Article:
We were in need of a vacation, a little break. It doesn’t take much; no faraway, exotic location, no beach resort or jet setter crowds. We don’t have to go far, au contraire! Why tire ourselves out with complicated travel plans, long airport waits or unexpected glitches? Free as the wind, we toss the bare necessities, rubber boots, extra coats and snacks into the back of the station wagon, grab a few necessary guide books and leave. On a whim. Our destination is decided upon last minute. Do we want to stay in France or drive south to Basque Country, north to Holland? Do we want mountains or seaside or the hustle and bustle of city life? What we are always sure of is that we crave quiet nights, great meals and a few days filled with history.
An easy getaway is all that it takes to make us happy. An easy drive so as not to arrive tired out, an easy drive so as not to return home exhausted, the purpose of the break utterly destroyed in that long last day of travel. And why bother? We have so much magnificence a mere arm’s length away. We had already begun our Grand Tour of the châteaux of the Loire two years earlier, having visited Chenenceau and Villandry. We have visited Azay-le-Rideau and Langeais draped in beauty and fascination. This was the perfect chance to continue the trail. As the landscape swept by, a blur of green and hazy gray, as the road rushed under our feet, the music blaring from the radio, we hatched our plans, selected our itinerary.
Winding through country roads once off of the autoroute, we were a bit stunned that we could not find the Château de Chambord immediately, its regal white and blue towers standing magnificently above the horizon. Chambord, built – although never completed – by François I in the XVI century is the largest chateau in the Loire valley. This imposing, royal structure was built as a mere hunting lodge, and who but a king would bring Leonardo da Vinci up from Italy to work on the design of the building. Or that could only be unfounded rumor, but da Vinci did indeed spend his last three years in the area. And much of the design is decidedly Italian, reminiscent of the master in all of its Renaissance splendor. The spectacular and confounding double helix staircase is attributed to the Italian master and is the centerpiece of this architectural wonder. We wandered up and down, throughout the rooms and across the grounds, trying to imagine the life lived between these stone walls, within the confines of this domain.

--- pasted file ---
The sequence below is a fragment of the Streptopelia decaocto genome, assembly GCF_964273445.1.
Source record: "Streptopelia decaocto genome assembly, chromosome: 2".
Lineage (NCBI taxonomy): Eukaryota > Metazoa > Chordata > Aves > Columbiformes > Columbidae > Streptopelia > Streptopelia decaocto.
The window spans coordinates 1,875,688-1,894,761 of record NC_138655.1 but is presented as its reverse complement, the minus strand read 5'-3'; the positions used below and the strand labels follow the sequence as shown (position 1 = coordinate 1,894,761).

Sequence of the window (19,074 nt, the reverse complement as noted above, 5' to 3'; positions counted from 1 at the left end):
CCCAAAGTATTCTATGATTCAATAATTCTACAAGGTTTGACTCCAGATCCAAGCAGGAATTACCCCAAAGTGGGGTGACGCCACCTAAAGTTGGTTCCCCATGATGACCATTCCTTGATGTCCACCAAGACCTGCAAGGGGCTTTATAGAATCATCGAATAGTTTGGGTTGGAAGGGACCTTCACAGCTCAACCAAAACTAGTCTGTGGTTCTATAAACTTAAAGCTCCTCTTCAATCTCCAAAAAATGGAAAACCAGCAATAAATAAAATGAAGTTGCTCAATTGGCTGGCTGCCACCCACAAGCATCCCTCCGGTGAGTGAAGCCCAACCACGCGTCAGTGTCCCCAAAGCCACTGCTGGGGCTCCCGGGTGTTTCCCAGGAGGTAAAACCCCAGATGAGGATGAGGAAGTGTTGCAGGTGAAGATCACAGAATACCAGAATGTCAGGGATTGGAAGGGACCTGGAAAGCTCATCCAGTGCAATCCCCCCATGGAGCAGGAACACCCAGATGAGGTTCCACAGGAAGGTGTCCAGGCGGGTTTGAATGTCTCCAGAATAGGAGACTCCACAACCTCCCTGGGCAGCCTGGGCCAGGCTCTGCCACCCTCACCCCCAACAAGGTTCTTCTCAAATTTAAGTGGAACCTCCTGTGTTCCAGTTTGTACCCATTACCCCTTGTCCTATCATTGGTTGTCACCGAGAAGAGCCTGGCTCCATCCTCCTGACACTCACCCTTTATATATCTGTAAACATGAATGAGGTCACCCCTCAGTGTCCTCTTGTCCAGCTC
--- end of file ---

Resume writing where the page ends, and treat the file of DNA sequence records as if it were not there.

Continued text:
Le Château de Blois is remarkable in that it is smack in the center of the city of Blois, built at its feet, rather than nestled in the countryside. A medieval castle built in the XIV century, the château is where Jeanne d’Arc was blessed by the Archbishop of Reims in 1429 and such kings as François I, Henri III and Henri IV (in all, 7 kings and 10 queens) resided within the walls of Blois. Blois is also where Henri III had his archenemy, the Duc de Guise famously murdered. While we saw the marriage of Anne de Bretagne, Duchess of Brittany, to Charles VIII, King of France, at the Château de Langeais, her second marriage with Louis XII at Blois allowed the return of Brittany to France. Very exciting times….
Blois, as I learn from my well-read, history buff husband, was the home of Robert-Houdin, the famous illusionist/magician (as well as clockmaker and inventor), and from whom Houdini took his name. Stepping out of the Château de Blois, we were greeted by a stunning 6-headed squawking, smoke-breathing dragon automaton coming out of the windows of Robert-Houdin’s home, now a museum.
We wander the streets, the towns, feeling our way through layers of culture and traditions. We spy salamanders and hedgehogs, symbols of kings long dead yet still very much alive in the mythic cities. We follow their footsteps, read snatches of their stories on placards and in books, we see the beds in which they may have slept, husband tells tales of murders and mistresses, assignations and wars. We search out bits and pieces of their lives as they intermingle with the lives of those presently making these places, these cities their homes.
We collapse into bed at the Grand Hôtel du Lion d’Or, a luxurious treat to ourselves, in the town of Romorantin-Lanthenay after a very fine meal by chef Didier Clément. We are, of course, in Sologne, famous for its asparagus and we were treated to three dishes featuring the white stalk.